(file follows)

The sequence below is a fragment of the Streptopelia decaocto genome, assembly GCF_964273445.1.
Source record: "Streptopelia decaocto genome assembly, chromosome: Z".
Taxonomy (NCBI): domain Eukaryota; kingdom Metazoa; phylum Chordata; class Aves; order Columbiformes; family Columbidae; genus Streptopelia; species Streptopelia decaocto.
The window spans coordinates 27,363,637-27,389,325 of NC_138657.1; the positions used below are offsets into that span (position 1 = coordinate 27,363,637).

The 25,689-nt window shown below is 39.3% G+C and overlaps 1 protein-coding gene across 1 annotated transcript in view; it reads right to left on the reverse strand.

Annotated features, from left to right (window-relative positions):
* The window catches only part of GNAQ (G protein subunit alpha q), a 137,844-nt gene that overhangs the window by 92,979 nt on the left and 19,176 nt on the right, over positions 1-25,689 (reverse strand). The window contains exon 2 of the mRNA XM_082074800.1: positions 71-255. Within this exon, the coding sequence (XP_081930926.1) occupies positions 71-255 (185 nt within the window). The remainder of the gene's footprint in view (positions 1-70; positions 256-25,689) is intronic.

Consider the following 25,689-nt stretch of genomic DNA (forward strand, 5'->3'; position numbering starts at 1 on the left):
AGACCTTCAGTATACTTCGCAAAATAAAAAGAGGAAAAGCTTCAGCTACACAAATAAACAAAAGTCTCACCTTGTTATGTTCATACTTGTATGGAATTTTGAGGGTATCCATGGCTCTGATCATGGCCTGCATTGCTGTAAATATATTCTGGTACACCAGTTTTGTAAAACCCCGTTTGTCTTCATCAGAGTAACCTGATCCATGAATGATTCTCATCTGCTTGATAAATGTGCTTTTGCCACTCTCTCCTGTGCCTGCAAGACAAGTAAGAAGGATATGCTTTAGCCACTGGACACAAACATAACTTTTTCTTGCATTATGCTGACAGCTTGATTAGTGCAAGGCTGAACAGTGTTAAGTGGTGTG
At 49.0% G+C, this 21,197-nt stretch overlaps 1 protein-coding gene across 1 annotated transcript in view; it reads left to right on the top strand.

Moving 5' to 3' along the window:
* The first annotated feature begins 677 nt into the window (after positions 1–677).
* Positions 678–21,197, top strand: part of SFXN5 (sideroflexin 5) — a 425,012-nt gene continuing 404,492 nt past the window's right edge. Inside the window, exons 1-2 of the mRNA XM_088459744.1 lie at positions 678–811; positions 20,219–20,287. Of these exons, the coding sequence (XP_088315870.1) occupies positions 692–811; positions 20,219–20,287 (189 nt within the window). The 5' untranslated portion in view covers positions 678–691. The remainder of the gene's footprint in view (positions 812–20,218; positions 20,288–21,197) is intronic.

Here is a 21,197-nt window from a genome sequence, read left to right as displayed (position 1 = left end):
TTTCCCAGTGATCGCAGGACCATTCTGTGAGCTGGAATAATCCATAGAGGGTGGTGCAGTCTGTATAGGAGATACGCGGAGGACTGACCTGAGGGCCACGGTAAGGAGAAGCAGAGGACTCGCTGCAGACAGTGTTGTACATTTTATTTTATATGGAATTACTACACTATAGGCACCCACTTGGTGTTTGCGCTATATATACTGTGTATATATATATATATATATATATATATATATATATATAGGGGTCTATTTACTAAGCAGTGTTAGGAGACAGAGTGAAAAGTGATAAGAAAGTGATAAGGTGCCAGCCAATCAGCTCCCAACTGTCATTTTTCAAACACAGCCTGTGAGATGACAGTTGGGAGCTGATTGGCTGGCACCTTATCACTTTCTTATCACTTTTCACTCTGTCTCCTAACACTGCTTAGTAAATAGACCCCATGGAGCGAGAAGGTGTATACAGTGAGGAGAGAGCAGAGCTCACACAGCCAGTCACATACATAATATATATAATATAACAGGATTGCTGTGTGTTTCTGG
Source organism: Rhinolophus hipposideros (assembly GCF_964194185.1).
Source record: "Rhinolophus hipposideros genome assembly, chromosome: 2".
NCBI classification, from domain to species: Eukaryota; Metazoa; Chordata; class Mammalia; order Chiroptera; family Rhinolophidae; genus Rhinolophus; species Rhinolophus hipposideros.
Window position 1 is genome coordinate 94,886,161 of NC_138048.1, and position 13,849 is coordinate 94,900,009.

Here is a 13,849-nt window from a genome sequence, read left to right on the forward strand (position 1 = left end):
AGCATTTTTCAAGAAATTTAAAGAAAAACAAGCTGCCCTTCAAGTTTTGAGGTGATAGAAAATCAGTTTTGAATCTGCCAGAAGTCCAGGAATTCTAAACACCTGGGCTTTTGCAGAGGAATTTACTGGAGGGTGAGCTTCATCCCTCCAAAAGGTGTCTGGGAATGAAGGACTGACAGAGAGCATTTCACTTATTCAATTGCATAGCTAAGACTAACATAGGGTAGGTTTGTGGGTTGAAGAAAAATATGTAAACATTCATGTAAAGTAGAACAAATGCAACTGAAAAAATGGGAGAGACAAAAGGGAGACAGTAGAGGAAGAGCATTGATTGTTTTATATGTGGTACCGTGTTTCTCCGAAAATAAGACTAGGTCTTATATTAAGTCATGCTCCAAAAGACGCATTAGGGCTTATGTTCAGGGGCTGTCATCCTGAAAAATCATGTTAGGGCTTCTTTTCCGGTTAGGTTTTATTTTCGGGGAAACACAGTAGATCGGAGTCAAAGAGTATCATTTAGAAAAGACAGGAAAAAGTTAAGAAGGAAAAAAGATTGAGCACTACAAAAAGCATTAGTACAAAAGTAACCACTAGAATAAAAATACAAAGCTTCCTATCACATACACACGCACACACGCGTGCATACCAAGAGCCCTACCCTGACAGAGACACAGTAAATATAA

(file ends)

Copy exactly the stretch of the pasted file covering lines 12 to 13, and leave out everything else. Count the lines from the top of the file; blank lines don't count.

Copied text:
* The first annotated feature begins 677 nt into the window (after positions 1–677).
* Positions 678–21,197, top strand: part of SFXN5 (sideroflexin 5) — a 425,012-nt gene continuing 404,492 nt past the window's right edge. Inside the window, exons 1-2 of the mRNA XM_088459744.1 lie at positions 678–811; positions 20,219–20,287. Of these exons, the coding sequence (XP_088315870.1) occupies positions 692–811; positions 20,219–20,287 (189 nt within the window). The 5' untranslated portion in view covers positions 678–691. The remainder of the gene's footprint in view (positions 812–20,218; positions 20,288–21,197) is intronic.